That presents formidable challenges to an attacker. "To read it, an attacker would need to compromise both the key of the receiving device and your iCloud password. Or re-architect the entire process without the user knowing," according to Mogull. Apple itself "could technically subvert the process...but not easily, not without changing the architecture (the notification and approval piece), and not without incurring serious legal liability now that the details have been published."
The iCloud Keychain Recovery process does back up the entire keychain in iCloud, via a secure escrow service. According to Mogull, your keychain is encrypted with a strong key, and then stored in iCloud. That strong key itself is then encrypted using the iCloud Security Code and the public key of a special, tamper-resistant, hardware encryption device called a hardware security module (HSM).
By design, then, the HSM can only take the first step in decrypting the keychain releasing the strong key that it has encrypted. According to Mogull, because the HSM doesn't store the iCloud Security Code used to encrypt that key, "it can't read the actual key used to protect the keychain."
Apple went further, he says. "Just to be safe, Apple destroyed the administrator access cards for the HSMs, and set them to delete all the keys if any unauthorized access is detected," he explains. "Then [if unauthorized access is detected], all users are sent a notification to re-enroll before they lose their keys, and re-enrolling moves them to a different HSM cluster."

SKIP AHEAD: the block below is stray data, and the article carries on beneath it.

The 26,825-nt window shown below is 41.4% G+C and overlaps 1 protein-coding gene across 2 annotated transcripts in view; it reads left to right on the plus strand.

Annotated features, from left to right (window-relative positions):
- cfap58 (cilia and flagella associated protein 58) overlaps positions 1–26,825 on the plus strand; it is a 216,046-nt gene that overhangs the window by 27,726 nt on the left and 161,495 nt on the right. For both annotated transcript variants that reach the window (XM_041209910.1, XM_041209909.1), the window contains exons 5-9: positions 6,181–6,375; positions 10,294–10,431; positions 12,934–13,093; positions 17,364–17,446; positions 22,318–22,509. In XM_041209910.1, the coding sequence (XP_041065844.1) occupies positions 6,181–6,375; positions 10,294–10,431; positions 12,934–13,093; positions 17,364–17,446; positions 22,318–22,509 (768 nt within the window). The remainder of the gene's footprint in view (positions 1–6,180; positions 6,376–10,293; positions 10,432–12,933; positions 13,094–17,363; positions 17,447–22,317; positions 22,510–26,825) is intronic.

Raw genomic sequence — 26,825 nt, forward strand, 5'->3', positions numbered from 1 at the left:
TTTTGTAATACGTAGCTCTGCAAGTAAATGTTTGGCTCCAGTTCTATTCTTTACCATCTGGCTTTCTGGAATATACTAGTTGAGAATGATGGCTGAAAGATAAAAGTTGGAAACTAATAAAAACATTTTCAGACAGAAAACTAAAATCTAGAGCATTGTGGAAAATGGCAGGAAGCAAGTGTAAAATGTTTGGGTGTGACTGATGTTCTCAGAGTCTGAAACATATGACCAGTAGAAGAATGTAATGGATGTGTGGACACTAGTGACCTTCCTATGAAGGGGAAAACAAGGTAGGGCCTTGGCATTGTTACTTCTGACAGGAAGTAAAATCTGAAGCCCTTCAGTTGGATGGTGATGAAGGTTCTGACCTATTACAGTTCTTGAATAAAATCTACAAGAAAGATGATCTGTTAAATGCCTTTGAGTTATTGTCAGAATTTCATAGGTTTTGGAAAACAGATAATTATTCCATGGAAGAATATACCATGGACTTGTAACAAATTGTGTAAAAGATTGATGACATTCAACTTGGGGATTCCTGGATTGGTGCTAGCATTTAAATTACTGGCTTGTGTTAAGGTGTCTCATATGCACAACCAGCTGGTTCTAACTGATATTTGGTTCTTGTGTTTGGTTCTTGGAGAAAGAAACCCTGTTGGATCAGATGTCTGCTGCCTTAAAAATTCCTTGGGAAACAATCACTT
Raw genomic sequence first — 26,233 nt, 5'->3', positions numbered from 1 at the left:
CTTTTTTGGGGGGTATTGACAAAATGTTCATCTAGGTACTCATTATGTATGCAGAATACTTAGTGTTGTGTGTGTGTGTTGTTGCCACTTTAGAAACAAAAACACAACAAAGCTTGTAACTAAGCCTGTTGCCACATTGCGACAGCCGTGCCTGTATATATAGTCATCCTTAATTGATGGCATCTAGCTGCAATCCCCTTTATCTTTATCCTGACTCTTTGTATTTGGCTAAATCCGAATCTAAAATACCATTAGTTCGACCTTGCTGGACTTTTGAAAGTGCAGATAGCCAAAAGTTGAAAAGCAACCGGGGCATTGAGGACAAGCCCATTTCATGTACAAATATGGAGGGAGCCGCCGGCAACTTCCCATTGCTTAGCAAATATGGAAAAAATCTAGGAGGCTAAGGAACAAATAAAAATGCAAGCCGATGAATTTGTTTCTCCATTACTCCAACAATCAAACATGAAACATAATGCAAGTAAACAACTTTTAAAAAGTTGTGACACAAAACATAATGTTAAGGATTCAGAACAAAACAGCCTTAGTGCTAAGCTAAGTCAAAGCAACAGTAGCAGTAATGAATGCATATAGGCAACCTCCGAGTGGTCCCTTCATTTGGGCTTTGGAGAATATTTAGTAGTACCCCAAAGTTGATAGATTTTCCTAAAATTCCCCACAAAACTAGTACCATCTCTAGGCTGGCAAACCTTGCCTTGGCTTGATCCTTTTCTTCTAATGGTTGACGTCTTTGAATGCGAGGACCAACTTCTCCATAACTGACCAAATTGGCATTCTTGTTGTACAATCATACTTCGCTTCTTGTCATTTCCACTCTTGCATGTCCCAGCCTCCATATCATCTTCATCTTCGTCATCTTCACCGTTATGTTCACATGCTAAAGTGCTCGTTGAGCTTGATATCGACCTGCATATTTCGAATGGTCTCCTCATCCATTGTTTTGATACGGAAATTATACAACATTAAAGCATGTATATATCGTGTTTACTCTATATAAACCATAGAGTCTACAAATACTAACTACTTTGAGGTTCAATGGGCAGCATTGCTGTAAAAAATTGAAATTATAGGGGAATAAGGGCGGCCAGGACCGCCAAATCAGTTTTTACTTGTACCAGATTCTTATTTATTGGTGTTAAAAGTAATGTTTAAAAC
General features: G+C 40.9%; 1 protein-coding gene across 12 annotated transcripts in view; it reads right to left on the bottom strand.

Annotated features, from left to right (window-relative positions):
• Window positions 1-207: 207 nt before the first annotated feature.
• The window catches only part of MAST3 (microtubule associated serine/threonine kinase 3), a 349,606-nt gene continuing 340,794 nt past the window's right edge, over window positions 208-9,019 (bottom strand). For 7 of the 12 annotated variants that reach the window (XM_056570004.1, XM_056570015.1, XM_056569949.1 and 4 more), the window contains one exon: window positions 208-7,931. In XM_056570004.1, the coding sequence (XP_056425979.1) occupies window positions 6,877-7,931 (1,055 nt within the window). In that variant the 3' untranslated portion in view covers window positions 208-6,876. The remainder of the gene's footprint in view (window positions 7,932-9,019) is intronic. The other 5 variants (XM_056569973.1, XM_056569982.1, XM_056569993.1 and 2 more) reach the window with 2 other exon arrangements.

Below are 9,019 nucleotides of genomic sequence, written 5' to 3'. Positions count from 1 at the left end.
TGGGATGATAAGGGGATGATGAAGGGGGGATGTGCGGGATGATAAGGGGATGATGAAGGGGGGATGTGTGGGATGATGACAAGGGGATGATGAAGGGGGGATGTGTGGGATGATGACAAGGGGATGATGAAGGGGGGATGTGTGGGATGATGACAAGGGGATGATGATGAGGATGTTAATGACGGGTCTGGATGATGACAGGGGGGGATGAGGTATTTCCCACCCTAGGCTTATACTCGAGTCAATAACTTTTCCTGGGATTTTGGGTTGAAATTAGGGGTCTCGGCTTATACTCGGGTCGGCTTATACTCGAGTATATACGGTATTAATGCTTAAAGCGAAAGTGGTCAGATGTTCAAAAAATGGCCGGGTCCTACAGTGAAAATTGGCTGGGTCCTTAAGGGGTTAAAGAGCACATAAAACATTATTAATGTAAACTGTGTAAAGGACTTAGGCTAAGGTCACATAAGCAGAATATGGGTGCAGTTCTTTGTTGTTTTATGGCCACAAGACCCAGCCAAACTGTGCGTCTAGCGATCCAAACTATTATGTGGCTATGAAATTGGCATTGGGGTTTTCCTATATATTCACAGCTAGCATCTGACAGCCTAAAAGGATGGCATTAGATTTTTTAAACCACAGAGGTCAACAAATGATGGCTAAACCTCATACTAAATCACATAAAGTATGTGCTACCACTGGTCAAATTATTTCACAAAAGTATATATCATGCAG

"As I mentioned, part of my day job is advising large businesses and security vendors," Mogull writes. "I rarely see this level of security, and it's especially rare to destroy the administrative smart cards required to access the HSM."
And Apple went still further, he explains, with an option that lets the user, via Settings, "turn on iCloud Keychain," and follow a series of steps to use a different process to generate a cryptographically secure, unguessable iCloud Security Code to protect the keychain.
"Select this option and the original random key protecting your keychain is wrapped with a key generated using this random iCloud Security Code, is never sent to Apple, and can't be intercepted," Mogull explains. "Without this random iCloud Security Code (store it in a password management tool like 1Password or LastPass, and make a paper backup — with good handwriting! — and store it securely), there is no way to decrypt your keychain from iCloud, and it is protected even if you-know-who [meaning, the NSA] steals a copy."
The same care is taken with Apple's other Internet services, such as iMessage, Facetime, and Siri. "They're trying to secure any data that passes through the cloud, without exposing it to Apple in most cases," says WatchGuard's Nachreiner.
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